To kill or not to kill, that might be a question, if not the question. Is it nobler to imagine a world where killing would be unnecessary? How many slings and arrows of fortune should I have to endure? Is it be better to end them by ending their source, or continue to sleepwalk my way through life as if I were not living that sleep of death each step of the way. To kill or not to kill, that is the question, I have decided; but not only who, is the question, but where and when and how. I would have to know who I was going to be, who I would have to be to kill whom I have decided to kill, turning on an inner logic of how based on this becoming, as must any killer who is concerned for not getting caught.
How many times do I ask myself who I am? I live a life and only occasionally wonder about what should be the surest thing in that life, my being. What do I know better than my to be or not? What could I know as well? Why being at all seems never a question I raise, yet should be the first question I ask. I am, therefore I think. A new first philosophy? Being is what is, is all there is if anything is at all. My being is in itself, apart from necessity, without cause.
Hamlet’s dilemma is a decisive moment in the history of consciousness. His to be or not to be is the question, and not just in its relationship to suicide, which, if it happens or not, if it is fulfilled either way, is less important than the question is in its most overarching and far-reaching implications. Shakespeare was far too intelligent to restrict such a question as Hamlet’s to suicide and suicide alone. Everything I do has being wrapped up in it; the move toward being or non-being is essential in everyone’s life.
The question of whether to be or not to be is also asked by the contrastive pair of whether to be or to become for becoming is also not being. This does not mean that being and becoming are mutually exclusive–they are not, mutually exclusive. But they are nevertheless separate, self-contained. To become is to be, for certain, but coming is never arriving. To arrive is to have reached a destination. Being is either a destination or a persistent immutable state, I can ask. Now if life is a journey, no one could be said to be in anything other than that journey; as you travel to your destination, you are not at the destination, on your plane to Paris you are only on your plane to Paris, you are going as you are coming, but you have yet to arrive. Being can not be a destination.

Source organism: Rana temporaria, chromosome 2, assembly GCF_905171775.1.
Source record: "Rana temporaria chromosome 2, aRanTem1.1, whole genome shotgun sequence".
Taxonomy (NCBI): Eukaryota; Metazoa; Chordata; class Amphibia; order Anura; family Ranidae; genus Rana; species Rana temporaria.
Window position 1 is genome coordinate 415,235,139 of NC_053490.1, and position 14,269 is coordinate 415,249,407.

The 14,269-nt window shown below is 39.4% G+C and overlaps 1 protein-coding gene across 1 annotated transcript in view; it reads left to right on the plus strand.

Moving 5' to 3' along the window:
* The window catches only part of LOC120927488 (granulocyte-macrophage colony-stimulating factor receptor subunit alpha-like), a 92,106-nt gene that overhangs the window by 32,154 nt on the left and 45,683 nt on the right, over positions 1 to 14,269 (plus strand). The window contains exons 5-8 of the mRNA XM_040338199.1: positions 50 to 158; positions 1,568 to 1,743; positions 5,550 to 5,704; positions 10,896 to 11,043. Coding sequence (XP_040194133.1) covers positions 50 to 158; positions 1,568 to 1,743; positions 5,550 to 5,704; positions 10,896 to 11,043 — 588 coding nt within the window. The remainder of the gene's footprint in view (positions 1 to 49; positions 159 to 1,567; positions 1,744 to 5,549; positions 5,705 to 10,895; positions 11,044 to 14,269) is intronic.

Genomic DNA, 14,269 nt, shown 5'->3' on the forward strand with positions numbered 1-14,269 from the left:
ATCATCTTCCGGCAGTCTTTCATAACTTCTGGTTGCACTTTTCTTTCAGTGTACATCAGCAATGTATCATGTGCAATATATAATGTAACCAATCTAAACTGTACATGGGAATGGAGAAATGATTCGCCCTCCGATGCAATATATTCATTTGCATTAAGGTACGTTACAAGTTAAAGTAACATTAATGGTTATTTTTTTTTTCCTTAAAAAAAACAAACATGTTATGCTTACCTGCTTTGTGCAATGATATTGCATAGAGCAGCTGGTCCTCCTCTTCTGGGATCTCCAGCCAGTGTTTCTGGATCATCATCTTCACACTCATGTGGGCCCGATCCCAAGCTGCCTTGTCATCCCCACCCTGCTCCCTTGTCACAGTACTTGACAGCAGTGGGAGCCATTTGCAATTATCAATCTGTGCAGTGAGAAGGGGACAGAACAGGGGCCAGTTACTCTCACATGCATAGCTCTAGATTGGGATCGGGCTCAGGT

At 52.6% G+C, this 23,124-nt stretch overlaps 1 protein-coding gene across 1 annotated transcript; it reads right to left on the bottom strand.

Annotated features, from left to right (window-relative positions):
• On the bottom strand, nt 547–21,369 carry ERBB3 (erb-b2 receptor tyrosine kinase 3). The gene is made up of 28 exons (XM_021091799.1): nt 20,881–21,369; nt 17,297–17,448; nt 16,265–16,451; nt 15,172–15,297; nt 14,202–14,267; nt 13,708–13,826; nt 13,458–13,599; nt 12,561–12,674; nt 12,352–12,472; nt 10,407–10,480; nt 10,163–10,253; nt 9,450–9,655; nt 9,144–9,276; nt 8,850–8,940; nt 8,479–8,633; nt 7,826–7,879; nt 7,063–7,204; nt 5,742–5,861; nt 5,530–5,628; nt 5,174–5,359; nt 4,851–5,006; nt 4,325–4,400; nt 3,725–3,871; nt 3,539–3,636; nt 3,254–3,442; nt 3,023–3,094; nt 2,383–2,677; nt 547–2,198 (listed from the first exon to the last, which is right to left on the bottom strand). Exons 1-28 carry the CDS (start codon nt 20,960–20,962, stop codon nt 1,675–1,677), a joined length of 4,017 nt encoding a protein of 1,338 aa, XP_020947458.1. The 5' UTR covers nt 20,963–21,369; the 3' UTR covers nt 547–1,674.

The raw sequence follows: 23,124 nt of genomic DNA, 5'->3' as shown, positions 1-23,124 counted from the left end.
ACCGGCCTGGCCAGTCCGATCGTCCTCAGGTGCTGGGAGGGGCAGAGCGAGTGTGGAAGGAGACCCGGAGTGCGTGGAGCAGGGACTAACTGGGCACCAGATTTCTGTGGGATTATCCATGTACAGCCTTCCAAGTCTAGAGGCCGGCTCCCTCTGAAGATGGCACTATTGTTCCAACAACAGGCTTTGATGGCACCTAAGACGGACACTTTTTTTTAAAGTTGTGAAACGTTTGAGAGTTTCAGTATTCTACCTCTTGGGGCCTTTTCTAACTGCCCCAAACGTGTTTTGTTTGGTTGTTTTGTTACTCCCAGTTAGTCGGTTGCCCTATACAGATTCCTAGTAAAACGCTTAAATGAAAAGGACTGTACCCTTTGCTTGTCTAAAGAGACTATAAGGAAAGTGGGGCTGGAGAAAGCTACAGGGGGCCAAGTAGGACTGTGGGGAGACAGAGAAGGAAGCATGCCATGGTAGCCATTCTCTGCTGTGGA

One is as one becomes; they are mutual as they are coexistent, co-spatial, co-temporal. They are contained in the I am and the I am not, both of which coexist simultaneously for everyone. God, the Absolute, the One and Transcendent, is in no part becoming. He, She or It is pure being, pure actuality, in no part potential. The further we swing from the God-like in the formation of our humanity, the more we are bound by animal potential.
The crux in the to be or not to be, though, is that no one can assess his being fully until he is dead, just at the time when he ceases both to become and to be. It is only at Death that one brings a halt to the stage of becoming that always interrupts one’s being.What then do we? How then? A contemporary American Hamlet would ask himself, to do or not to do? For Americans, utility is the thing.
How has doing supplanted being and becoming in our world, and America is a world as dense as the earth herself, and Earth is she, not it; but then I also insist that God is He, She and It, all three, mutually and simultaneously. If He can be Father, Son and Holy Ghost all of them all at once entirely each together as one, then God can also be He, She and It the same way. But then we would have to understand pronominal references differently; we would have to think of our being differently than we do, than we have for more than a hundred years.
American dilemmas aside and not displacing of the weightier human dilemmas facing everyone; the paradox of being and becoming reveals itself perpetually, day-to-day . . . the petty pace, you know, how it comes by tomorrow after tomorrow . . . and everyone’s petty paces are as significant as Macbeth’s. Macbeth and Hamlet, my brothers, as are you, my hypocrite readers, all my sisters as well. However . . .
I can spell cannot be the call out of our literacy. No it cannot. A, B, C, D and so on, yes, Alpha, Beta . . . what next? I do not mis-spell my name and so I say, I am proud of my literacy? Reciting the alphabet is not in itself spelling, and there is something magical about arranging letters to make words, to represent soeech, which is ephemeral the moment spoken. Yes, that’s magical, but it is not literacy. Something akin to counting is not going to make it as literacy, no, never in my estimation. I know repeat myself; but let us allow this to become motif.
Being literate is not merely being alphabetic, the later what the French call being able to spell and fill out bureaucratic forms and read the tabloid press never meant to elevate only inform in the most rudimentary way. This alphabetisme, as the French say in French is sometimes referred to by me as having dexterity with the alphabet. I can count correctly; I can add, subtract, multiply and divide; this does not make me a mathematician. There is a syntax to equations; their is an equational form to sentences; what then do I call literacy if what can be caled alphabetics is not literacy. What do we mean when we say literacy; I wonder that for the department where I work called Literacy.